Glass staircases causes problems in Ohio courthouse

June 12, 2011
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A $100 million courthouse that recently opened in Franklin County, Ohio, is making headlines because of its staircase. It’s made of glass, so women who work there and visit are hesitant to take the stairs because they don’t want someone getting a peek up their skirts.

Judge Julie Lynch, who wears dresses every day under her robe, says you can see through the stairs and get an intimate look at someone who is going up the steps. Some worry that a person could use a cell phone to take pictures of someone going up the stairs.

Apparently, it’s causing enough alarm because the security guards are warning women about taking the stairs. Judge Lynch speculates that men must have designed the stairs.
 

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  1. What is this, the Ind Supreme Court thinking that there is a separation of powers and limited enumerated powers as delegated by a dusty old document? Such eighteen century thinking, so rare and unwanted by the elites in this modern age. Dictate to us, dictate over us, the massess are chanting! George Soros agrees. Time to change with times Ind Supreme Court, says all President Snows. Rule by executive decree is the new black.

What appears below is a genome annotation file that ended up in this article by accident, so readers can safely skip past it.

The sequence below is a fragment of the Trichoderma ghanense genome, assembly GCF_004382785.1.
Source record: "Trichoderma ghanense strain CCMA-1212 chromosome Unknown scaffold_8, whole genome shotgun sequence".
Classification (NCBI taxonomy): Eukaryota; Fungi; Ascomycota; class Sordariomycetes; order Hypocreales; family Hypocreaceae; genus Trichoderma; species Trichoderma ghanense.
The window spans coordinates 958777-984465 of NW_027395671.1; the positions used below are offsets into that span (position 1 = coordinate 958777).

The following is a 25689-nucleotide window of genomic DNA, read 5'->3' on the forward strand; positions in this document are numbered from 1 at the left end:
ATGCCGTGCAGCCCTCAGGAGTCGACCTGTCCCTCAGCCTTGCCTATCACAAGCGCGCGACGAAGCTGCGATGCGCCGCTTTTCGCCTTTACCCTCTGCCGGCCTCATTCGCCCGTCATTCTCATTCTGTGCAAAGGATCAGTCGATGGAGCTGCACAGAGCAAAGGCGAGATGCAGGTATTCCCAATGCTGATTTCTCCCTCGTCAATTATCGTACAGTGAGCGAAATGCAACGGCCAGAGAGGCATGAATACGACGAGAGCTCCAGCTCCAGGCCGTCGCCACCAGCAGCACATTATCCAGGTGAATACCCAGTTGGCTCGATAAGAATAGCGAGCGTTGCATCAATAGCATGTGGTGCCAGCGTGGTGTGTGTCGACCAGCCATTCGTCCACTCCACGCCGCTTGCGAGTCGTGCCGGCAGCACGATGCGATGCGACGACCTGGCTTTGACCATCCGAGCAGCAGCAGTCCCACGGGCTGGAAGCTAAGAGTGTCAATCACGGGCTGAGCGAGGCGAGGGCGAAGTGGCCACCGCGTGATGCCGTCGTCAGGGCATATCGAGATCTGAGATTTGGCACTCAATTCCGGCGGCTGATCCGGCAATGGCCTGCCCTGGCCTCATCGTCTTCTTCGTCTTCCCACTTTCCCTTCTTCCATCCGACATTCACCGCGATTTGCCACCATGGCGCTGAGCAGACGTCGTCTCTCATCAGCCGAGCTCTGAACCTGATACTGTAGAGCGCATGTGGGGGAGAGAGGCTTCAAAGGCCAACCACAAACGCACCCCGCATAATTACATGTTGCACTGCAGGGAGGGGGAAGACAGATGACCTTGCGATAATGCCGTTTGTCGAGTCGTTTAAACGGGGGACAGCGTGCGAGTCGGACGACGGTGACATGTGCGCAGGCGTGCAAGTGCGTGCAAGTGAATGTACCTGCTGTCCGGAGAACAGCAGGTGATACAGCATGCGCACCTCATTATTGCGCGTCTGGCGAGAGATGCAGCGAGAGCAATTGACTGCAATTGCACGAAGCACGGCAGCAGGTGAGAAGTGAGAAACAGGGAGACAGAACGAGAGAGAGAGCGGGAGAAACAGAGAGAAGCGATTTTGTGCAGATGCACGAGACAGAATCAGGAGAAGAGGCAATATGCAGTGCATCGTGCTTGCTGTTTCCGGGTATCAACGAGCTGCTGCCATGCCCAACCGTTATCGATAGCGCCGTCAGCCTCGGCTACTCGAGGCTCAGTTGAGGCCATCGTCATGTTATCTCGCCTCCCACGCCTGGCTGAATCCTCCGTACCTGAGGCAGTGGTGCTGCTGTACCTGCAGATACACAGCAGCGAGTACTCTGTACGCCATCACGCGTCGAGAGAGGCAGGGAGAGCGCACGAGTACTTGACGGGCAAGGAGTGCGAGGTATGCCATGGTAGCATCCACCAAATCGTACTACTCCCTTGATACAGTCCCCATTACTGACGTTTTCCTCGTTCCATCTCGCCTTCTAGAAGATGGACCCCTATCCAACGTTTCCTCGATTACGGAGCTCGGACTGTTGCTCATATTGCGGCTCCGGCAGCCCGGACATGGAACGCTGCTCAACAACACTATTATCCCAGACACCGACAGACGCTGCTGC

2. I made the same argument before a commission of the Indiana Supreme Court and then to the fedeal district and federal appellate courts. Fell flat. So very glad to read that some judges still beleive that evidentiary foundations matter.

  3. KUDOS to the Indiana Supreme Court for realizing that some bureacracies need to go to the stake. Recall what RWR said: "No government ever voluntarily reduces itself in size. Government programs, once launched, never disappear. Actually, a government bureau is the nearest thing to eternal life we'll ever see on this earth!" NOW ... what next to this rare and inspiring chopping block? Well, the Commission on Gender and Race (but not religion!?!) is way overdue. And some other Board's could be cut with a positive for State and the reputation of the Indiana judiciary.

  4. During a visit where an informant with police wears audio and video, does the video necessary have to show hand to hand transaction of money and narcotics?

  5. I will agree with that as soon as law schools stop lying to prospective students about salaries and employment opportunities in the legal profession. There is no defense to the fraudulent numbers first year salaries they post to mislead people into going to law school.

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